Cold Specks, Union Chapel, London


When Al Spx sings away from the mic, her earthy vocal carries through the airy nave, proving this a fine match of venue and performer: a cavernous church, with its hard, cramped pews, and the stark spirituality of this Canadian singer/songwriter.

As Cold Specks, she has emerged from Etobicoke, Toronto, with a grave, sparse sound she has handily dubbed doom soul. Otherwise, her shadowy back story is one of dark hints about disapproving parents.

Having escaped to London, earlier this year she released debut album, I Predict A Graceful Expulsion, a set of soul-inflected folk ballads. While its title may suggest fire and brimstone testifying, the actuality comes with a puritan plainness. Now she has gathered a six-strong group to back her led by PJ Harvey’s drummer Rob Ellis, a sympathetic fit. They sensitively emphasise the minimal quality to her work, calling on influences that range from Minnesota’s Low to These Marble Giants.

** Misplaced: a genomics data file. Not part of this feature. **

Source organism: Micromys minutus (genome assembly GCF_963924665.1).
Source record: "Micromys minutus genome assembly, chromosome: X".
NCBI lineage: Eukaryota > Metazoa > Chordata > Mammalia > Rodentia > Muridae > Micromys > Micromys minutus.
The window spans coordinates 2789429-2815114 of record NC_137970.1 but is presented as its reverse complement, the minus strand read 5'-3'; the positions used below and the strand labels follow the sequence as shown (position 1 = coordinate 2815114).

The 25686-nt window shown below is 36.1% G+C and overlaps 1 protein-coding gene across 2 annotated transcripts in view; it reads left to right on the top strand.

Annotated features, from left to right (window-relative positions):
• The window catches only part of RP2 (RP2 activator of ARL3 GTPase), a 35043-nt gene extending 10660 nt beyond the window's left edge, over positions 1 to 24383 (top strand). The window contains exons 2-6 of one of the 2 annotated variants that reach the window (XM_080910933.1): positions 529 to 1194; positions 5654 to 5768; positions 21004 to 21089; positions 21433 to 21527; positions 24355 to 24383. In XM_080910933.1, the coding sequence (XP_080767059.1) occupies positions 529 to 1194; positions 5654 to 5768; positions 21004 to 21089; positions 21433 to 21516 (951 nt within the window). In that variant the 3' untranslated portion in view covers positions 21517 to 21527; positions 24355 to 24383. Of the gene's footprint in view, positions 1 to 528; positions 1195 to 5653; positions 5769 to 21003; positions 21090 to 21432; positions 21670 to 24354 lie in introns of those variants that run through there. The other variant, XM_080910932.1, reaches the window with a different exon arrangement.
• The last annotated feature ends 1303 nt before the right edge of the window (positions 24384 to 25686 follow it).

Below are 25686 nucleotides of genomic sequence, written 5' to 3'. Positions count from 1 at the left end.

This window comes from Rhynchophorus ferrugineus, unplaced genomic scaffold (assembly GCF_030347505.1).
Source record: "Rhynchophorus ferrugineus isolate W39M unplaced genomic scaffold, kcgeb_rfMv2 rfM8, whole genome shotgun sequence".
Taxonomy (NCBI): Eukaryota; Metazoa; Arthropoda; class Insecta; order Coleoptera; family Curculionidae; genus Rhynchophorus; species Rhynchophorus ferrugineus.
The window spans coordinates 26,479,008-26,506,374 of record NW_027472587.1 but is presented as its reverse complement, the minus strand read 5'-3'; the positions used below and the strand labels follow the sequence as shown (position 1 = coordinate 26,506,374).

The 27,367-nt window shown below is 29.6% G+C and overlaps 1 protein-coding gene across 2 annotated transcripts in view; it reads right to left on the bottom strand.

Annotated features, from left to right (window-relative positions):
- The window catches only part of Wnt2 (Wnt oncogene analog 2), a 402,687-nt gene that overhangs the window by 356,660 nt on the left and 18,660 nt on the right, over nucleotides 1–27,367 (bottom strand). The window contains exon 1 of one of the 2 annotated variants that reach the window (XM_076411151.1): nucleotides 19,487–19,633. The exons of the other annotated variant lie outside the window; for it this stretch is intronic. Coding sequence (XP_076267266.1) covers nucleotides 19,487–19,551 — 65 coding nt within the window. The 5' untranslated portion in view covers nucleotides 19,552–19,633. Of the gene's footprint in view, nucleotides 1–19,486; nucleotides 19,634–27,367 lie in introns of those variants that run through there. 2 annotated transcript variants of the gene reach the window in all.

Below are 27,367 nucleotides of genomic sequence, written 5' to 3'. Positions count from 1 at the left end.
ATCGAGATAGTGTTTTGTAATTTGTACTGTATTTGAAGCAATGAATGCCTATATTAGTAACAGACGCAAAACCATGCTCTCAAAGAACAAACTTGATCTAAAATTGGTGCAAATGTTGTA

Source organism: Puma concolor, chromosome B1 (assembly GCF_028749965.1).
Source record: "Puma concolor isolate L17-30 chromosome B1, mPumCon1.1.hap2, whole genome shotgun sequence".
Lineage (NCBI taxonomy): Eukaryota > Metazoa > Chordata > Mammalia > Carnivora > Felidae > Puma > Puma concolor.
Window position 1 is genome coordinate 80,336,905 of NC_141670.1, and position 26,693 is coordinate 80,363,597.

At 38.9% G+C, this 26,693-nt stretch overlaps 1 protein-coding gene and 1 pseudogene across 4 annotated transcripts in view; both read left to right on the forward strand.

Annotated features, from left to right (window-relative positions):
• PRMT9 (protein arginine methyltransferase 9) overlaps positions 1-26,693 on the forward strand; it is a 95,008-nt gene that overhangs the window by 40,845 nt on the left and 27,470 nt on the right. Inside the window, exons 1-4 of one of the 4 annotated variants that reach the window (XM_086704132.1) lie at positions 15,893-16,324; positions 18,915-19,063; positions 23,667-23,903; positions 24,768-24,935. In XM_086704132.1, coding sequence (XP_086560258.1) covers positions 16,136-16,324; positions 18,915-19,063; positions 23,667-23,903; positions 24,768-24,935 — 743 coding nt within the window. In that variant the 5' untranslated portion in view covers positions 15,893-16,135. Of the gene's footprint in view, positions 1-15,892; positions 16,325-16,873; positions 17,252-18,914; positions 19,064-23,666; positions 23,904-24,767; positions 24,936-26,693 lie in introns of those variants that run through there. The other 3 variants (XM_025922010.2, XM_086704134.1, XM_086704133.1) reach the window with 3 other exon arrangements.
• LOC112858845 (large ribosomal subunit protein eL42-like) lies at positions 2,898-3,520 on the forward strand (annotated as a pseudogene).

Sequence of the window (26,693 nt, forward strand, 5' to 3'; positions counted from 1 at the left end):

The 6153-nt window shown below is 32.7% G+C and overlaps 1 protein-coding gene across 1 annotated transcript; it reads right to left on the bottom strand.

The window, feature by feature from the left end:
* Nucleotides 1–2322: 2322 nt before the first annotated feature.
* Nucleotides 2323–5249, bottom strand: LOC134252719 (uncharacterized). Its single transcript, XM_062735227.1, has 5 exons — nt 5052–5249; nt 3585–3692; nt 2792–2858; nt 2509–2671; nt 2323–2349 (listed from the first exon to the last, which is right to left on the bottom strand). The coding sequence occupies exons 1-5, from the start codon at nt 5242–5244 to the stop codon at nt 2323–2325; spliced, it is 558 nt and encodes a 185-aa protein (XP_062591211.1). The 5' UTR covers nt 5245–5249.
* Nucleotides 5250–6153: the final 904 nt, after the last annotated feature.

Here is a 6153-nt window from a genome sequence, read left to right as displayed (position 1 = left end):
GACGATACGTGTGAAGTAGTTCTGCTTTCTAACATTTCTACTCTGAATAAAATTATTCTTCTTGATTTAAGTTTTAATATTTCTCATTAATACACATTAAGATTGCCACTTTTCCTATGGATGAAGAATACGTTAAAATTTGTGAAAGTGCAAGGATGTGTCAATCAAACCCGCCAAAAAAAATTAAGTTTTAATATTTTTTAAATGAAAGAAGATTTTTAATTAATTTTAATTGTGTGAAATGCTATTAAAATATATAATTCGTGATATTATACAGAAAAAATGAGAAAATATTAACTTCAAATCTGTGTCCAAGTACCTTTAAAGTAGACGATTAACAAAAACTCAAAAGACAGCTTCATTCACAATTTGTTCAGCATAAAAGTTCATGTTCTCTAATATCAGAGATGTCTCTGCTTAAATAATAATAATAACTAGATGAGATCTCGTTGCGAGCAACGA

Spx’s lyrics cover some heroically deep subject matter - death is never far away, pain close and redemption not so near. Usually, her voice comfortably carries such weight, as on the foreboding anthem "Holland", mirrored by her stark fingerpicking with its pure, metronomic quality.

Elsewhere, there is a hitherto hidden lustiness to the plaintive "Send Your Youth". She is more playful live than on record, applying her ability to recreate a sonorous chaingang to – of all things, and strangely effectively – the first verse of Will Smith’s theme to The Fresh Prince Of Bel Air, causing laughter and rhythmic clapping.

Also impressive is her reinvention of Swans’ "Reeling The Liars in" as a rollicking shanty which grows in force like a swelling sea. Occasionally, though, her delivery is so unadorned it comes across as merely matter of fact, notably on ‘The Mark’. She seems unsure how far to impose her vocal power on more meditative numbers and also betrays a lack of confidence by stumbling over anecdotes or looking to her band for reassurance. They ooze experience and carefully follow her resonant vocal on the relentless grooves of ‘Winter Solstice’ and "Steady".

Strange, then, that they sound clunky on quieter numbers, with the bass saxophone a parping distraction. This she loses for her finale, mounting the chapel’s ornate pulpit to deliver her powerful, acapella take on Woody Guthrie’s "Old Stepstone". Spx seems to have found her freedom in the UK, something you feel when see really lets loose.